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January 23, 1985


The opinion of the court was delivered by: DITTER



 In this action plaintiff seeks to recover funds which it alleges were wrongfully converted by defendant. These funds were on deposit in a share account plaintiff maintained with defendant. In defense, defendant, while admitting it has withheld the funds deposited by plaintiff, claims its actions were in accordance with the terms of a third-party loan guarantee binding upon plaintiff. Federal jurisdiction is asserted under the Federal Credit Union Act (the "Act"), 12 U.S.C. § 1751-1795i. Presently before me is defendant's motion to dismiss the complaint. This motion is grounded in the assertion that the Act contains no express or implied cause of action for the conduct herein involved. For the reasons that follow, defendant's motion will be granted.

 Concededly no private right of action applicable to the facts of this case is expressly authorized by the Act. Therefore, I must determine whether one is implied. In Cort v. Ash, 422 U.S. 66, 45 L. Ed. 2d 26, 95 S. Ct. 2080 (1975), the Court articulated a four-part test to determine when an implied private right of action exists under a federal statute. This test requires a court to consider, first, whether the plaintiff is a member of a class for whose especial benefit Congress enacted the statute; second, whether the legislative history of the statute indicates a congressional intent, explicit or implicit, to create or deny a private remedy; third, whether implying a remedy harmonizes with the legislative purpose; and fourth, whether state law has traditionally regulated the area addressed by the federal statute. Cort, 422 U.S. at 78.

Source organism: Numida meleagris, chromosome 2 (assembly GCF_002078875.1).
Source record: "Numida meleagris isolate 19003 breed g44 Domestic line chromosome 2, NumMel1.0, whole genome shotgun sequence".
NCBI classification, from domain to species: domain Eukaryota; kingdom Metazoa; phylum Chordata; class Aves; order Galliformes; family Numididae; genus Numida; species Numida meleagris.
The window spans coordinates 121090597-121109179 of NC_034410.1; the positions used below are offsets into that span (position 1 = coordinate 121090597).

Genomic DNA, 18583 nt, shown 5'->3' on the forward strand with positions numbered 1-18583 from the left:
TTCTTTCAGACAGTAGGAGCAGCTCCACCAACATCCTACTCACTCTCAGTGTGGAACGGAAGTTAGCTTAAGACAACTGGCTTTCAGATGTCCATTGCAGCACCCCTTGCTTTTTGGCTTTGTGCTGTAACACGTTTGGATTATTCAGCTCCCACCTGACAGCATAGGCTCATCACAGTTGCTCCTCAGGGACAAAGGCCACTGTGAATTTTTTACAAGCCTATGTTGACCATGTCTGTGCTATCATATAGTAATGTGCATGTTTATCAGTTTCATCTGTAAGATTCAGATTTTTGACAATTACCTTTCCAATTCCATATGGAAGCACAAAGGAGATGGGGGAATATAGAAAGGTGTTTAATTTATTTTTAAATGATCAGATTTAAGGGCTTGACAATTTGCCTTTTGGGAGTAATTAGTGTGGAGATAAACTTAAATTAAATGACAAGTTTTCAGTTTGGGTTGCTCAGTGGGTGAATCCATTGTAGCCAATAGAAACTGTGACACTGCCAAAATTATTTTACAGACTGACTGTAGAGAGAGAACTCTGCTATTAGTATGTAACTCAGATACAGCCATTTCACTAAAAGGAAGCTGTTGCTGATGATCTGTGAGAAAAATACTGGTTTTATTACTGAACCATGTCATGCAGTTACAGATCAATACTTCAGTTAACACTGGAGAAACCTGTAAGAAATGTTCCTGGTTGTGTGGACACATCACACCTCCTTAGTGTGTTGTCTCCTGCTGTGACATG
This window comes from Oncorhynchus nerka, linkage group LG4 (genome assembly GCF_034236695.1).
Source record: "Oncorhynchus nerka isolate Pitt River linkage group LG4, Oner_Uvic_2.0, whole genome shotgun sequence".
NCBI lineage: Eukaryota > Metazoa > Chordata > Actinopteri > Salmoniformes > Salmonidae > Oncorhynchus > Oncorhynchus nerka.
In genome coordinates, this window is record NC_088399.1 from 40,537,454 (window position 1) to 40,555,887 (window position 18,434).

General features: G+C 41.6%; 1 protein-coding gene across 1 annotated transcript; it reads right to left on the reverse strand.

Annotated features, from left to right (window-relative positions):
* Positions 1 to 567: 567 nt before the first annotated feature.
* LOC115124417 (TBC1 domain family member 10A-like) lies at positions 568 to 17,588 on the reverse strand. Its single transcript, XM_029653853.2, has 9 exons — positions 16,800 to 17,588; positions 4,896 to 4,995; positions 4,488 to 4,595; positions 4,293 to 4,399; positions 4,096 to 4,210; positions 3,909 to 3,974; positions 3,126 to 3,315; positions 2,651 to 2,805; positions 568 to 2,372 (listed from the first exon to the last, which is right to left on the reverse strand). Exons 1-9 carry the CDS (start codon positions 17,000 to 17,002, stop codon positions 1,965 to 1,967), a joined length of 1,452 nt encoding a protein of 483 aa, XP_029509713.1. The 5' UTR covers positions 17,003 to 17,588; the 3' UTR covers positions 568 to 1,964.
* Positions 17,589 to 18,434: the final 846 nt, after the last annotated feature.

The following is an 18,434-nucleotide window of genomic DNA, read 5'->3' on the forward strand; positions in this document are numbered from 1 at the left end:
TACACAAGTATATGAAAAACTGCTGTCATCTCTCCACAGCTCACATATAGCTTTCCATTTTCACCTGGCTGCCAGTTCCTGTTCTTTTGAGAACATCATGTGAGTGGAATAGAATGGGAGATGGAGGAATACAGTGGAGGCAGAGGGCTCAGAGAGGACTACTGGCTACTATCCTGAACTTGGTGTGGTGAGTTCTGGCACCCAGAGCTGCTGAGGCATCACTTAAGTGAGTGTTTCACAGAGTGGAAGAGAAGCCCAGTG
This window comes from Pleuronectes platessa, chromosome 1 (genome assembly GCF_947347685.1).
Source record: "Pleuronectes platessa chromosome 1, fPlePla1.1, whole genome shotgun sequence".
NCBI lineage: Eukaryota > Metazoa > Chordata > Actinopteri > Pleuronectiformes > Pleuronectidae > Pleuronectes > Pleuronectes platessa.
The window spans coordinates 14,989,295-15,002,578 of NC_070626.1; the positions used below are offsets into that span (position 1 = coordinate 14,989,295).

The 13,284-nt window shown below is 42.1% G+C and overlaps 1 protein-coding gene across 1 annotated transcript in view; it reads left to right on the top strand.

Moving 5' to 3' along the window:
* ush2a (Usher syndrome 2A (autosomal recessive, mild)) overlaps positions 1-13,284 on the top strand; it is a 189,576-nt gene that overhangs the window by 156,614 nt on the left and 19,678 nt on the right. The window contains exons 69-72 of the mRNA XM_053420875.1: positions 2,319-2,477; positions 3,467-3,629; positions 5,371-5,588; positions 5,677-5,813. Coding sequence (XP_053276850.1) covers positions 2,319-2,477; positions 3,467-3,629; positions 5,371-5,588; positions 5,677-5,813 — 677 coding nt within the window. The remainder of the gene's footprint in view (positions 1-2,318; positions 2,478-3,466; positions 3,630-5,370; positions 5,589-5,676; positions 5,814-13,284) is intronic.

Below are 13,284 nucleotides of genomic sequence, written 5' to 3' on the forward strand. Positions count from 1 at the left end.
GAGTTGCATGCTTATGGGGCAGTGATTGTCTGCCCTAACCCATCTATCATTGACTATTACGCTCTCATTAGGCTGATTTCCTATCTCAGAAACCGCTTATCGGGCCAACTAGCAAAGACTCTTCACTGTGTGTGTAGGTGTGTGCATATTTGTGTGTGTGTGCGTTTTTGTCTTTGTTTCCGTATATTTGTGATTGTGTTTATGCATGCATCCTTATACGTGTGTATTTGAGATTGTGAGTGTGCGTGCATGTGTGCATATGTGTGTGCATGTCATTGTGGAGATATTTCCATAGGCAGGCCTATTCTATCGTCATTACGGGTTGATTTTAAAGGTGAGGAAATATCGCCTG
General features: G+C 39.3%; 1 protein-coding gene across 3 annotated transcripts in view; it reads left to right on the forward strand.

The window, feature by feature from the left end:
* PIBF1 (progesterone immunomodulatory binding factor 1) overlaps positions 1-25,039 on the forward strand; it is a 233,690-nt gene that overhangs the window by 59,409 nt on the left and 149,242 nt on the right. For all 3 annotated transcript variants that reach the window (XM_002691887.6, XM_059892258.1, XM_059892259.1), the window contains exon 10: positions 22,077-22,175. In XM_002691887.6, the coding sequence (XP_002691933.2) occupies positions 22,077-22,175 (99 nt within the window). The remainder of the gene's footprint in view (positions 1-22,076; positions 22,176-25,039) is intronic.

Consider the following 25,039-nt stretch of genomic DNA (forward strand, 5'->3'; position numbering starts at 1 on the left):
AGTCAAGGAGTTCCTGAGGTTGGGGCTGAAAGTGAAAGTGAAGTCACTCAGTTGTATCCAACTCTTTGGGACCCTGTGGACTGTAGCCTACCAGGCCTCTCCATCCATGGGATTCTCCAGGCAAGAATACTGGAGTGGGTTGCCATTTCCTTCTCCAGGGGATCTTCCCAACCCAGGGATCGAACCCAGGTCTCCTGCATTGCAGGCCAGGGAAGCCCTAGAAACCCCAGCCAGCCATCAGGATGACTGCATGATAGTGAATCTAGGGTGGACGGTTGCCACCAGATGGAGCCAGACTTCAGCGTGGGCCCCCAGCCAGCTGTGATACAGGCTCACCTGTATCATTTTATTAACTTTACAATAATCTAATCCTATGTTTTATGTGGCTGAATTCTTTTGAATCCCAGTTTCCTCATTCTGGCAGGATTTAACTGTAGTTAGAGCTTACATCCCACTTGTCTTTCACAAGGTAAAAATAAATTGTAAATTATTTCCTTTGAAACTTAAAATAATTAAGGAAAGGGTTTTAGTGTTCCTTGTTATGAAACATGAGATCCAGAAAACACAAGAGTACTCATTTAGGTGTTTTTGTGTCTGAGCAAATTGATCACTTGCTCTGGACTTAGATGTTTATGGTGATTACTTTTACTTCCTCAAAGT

Since announcement of the four-part Cort test, the Court has narrowed the availability of implied statutory causes of action to those where a congressional intent to create a particular right of action (the second prong of the Cort test) can be found. See Touche Ross & Co. v. Redington, 442 U.S. 560, 575-76, 61 L. Ed. 2d 82, 99 S. Ct. 2479 (1979). See also Daily Income Fund, Inc. v. Fox, 464 U.S. 523, , 104 S. Ct. 831, 839, 78 L. Ed. 2d 645 (1984); Merrill Lynch, Pierce, Fenner & Smith v. Curran, 456 U.S. 353, 377-78, 72 L. Ed. 2d 182, 102 S. Ct. 1825 (1982); Texas Industries, Inc. v. Radcliff Materials, Inc., 451 U.S. 630, 639, 68 L. Ed. 2d 500, 101 S. Ct. 2061 (1981). Under Touche Ross and its progeny, the Cort analysis shifts more definitely from the desirability of providing remedies to statutory construction, Transamerica Mortgage Advisors, Inc. v. Lewis, 444 U.S. 11, 15, 62 L. Ed. 2d 146, 100 S. Ct. 242 (1979), with the remaining Cort factors serving as statutory interpretive aids to discern congressional intent. See Daily Income Fund, 104 S. Ct. at 839; Touche Ross, 442 U.S. at 568.

 As plaintiff concedes, the legislative history is silent regarding congressional intent to create a private cause of action on behalf of a credit union member dissatisfied with a lien impressed against the member's deposited funds. With the exception of private actions to recover usurious interest charges, my review of the legislative history has uncovered no discussion of any private enforcement rights. While not automatically fatal to an implied right of action, legislative silence on the matter does not favor creation of the right unless the language or structure of the statute, or the circumstances of its enactment, persuade otherwise. See Transamerica, 444 U.S. at 15-16, 23-24; Touche Ross, 442 U.S. at 575-76. Furthermore, Congress' explicit allowance of a private right of action to recover usurious interest charges weighs against finding an implied right of action in other sections of the Act. See Touche Ross, 442 U.S. at 571-72.

 Turning to a review of the remaining Cort factors, it is apparent that Congress did not intend to create a private cause of action. The Act creates federal credit unions, grants these credit unions certain powers, provides for certain operating requirements, and establishes certain insurance funds. In this respect, the entire legislative scheme is a type of enabling legislation which creates federal credit unions and provides for their internal operations. Nothing indicates the statute was intended to create privately enforceable rights in favor of credit union members or that the Act was intended to benefit members in any way aside from creating federal credit unions as an alternative to other financial institutions. This alternative, it was hoped, would protect workers from being forced to borrow money at usurious interest rates. See Barany v. Buller, 670 F.2d 726 (7th Cir. 1982). Indeed, the only private cause of action expressly contained in the Act is to enable credit union members to recover usurious interest charges.